Harvard Finds Evidence of a Colonial Boycott Hiding in Plain Sight
On October 28, 1767, Bostonians gathered at Faneuil Hall to discuss the Townshend Acts, a series of new taxes passed by the British Parliament, and decided they would produce and distribute several “subscription” papers, asking people to sign a pledge to boycott certain British imports. It would become one of several economic protests of British taxation in the years leading to the American Revolution (the Boston Tea Party perhaps most famous among them).
What happened after that meeting, though, wasn’t completely clear—How many Boston residents agreed to the boycott and who were they?—because researchers didn’t have the signatures. Then this past week, Harvard librarians discovered eight of the subscription papers hiding more or less where you might expect to find them … on the shelves of Harvard’s Houghton Library. Thanks to the rediscovery of a resource Harvard didn’t even know it had, historians can now pore over a list of 650 signatures to analyze just who was protesting British taxes in the tumultuous years leading up to the American Revolution.
“When Houghton opened in 1942 there was a big influx of collections of donations and things that were donated from other Harvard libraries, and so a lot of this stuff got sort of minimal cataloguing,” says John Overholt, curator of early modern books and manuscripts at Houghton. When those bare-bones records were digitized, some of the less well-documented ones couldn’t be automatically converted, which has required the librarians to make their way through a backlog over the years. That’s how Karen Nipps, Head of the Rare Book Cataloging Team, stumbled upon the signatures and recognized them as something special.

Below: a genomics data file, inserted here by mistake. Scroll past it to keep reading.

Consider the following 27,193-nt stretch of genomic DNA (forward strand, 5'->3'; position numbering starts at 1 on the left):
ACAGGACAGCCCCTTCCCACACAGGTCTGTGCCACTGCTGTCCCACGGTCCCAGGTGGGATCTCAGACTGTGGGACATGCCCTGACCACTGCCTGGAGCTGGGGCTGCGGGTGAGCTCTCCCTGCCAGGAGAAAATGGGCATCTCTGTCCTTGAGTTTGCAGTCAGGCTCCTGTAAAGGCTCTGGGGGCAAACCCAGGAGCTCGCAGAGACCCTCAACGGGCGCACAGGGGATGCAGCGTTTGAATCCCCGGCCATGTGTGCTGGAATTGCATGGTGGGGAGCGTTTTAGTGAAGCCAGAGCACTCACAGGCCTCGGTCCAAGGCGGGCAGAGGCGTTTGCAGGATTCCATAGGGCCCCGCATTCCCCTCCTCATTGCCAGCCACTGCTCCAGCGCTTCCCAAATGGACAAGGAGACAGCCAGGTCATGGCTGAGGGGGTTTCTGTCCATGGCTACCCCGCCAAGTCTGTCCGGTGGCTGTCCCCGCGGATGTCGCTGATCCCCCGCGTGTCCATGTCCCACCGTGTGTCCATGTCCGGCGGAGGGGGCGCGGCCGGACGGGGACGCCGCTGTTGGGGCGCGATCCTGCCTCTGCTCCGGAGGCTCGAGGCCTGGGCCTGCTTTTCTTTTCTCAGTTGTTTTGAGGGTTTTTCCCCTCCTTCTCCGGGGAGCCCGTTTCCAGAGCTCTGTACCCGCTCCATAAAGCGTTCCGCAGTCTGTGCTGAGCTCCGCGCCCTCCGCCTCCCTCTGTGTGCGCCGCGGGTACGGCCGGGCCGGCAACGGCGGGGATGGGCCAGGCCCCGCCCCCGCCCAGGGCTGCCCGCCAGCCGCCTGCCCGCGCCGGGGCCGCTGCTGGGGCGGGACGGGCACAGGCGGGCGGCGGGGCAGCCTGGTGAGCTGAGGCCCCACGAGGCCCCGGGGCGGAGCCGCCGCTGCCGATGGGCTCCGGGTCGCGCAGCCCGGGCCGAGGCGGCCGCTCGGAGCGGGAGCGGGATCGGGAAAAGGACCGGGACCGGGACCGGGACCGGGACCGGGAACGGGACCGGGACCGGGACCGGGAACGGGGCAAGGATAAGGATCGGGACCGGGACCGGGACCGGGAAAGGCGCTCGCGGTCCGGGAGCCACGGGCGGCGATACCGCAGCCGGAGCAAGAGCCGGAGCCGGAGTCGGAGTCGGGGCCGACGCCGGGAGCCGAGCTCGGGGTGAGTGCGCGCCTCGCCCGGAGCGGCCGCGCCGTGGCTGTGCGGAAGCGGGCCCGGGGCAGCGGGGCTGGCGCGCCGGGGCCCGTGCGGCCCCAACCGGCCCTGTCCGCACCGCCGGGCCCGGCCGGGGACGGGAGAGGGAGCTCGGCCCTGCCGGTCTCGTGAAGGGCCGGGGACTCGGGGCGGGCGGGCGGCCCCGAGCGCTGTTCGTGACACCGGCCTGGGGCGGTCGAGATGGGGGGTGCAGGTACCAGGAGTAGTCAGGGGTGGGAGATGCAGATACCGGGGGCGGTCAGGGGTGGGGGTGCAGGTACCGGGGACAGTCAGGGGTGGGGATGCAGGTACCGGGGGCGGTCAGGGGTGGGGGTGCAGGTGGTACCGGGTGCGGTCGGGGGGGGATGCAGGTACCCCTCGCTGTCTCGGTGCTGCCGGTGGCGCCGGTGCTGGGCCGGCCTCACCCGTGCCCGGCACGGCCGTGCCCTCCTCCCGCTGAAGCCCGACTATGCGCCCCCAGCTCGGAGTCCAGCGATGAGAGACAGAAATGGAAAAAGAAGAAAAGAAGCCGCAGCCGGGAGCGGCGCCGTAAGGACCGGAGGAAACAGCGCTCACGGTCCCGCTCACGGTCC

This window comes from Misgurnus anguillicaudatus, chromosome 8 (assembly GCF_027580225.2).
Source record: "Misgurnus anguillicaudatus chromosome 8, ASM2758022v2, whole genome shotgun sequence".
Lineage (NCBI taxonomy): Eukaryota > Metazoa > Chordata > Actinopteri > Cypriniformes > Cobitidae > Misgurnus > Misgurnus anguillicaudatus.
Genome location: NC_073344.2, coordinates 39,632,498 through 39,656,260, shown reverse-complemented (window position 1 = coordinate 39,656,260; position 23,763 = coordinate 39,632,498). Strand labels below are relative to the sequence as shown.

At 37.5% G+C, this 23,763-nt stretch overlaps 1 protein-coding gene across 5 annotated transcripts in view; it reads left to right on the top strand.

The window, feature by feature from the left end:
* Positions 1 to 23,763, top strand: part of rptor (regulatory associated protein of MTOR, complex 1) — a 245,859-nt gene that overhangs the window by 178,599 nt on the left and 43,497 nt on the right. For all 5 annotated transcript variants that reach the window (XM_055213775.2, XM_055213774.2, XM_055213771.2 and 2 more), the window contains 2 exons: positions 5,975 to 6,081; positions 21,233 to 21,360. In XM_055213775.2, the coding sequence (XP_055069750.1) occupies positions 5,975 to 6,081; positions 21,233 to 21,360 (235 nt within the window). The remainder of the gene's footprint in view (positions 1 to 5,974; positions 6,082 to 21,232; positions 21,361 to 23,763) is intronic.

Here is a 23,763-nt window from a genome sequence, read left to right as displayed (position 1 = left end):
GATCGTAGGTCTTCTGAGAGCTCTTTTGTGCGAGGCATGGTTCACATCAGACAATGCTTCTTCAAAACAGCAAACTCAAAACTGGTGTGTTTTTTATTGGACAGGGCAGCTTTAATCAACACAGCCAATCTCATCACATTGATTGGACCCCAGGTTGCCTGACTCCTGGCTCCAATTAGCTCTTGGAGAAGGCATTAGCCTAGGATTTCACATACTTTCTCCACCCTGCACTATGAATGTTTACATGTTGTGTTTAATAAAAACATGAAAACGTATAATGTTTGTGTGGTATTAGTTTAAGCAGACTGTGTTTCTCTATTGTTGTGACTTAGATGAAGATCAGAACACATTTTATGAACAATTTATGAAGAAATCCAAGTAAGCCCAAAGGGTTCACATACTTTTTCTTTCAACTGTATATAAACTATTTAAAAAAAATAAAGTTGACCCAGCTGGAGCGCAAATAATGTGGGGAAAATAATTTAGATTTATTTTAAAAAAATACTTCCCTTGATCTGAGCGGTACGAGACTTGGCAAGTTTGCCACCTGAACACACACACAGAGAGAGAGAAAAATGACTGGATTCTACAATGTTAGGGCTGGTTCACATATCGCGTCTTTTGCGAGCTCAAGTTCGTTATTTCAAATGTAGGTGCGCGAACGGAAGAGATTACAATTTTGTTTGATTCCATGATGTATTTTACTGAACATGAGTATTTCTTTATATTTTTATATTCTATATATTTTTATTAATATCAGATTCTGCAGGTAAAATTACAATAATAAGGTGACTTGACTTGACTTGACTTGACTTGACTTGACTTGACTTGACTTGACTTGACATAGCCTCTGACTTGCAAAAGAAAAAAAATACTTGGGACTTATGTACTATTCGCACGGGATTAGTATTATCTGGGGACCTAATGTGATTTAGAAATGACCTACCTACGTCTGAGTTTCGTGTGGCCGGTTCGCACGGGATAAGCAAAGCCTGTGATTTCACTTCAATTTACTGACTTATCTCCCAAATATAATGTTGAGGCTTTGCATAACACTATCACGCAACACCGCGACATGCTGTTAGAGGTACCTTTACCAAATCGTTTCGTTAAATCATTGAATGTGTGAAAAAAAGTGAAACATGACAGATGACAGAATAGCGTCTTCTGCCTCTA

Until she did, historians could only guess, based on the British reaction, at how popular the protest to the Townshend Acts became. In The Marketplace of Revolution: How Consumer Politics Shaped American Independence, historian T.H. Breen wrote:
Although surviving records do not make it possible to know for certain how many people actually signed the rolls in Boston, British official feared for the worst. Their comments suggested that “Persons of all Ranks” did in fact take this occasion to voice contempt for recent British legislation.
Thankfully, we know now that the British were right. We recognize many of the 650 signatures, and they do indeed represent people “of all Ranks.” One of them is an exciting, if unsurprising, presence on a list like this, that of Paul Revere (whose signature is pictured above.)
Others are more unexpected. Several signatories whose names we recognize ended up remaining loyal to the British Crown when the Revolution broke out, Overholt notes. “At some point things got too radical and they said ‘I’m out,'” he guesses.
There were also several female signatures in an era when women weren’t known for their political participation. “I was especially excited to see that,” Overholt says.
So what’s next for the documents? Well for one, standards for maintaining archives have changed since 1942, Overholt notes, so they’ll likely “spruce up” the place where they shelve the documents. Beyond that, “we’re very glad to make this important discovery available to scholarly study,” Overholt writes. In other words, have at it, historians.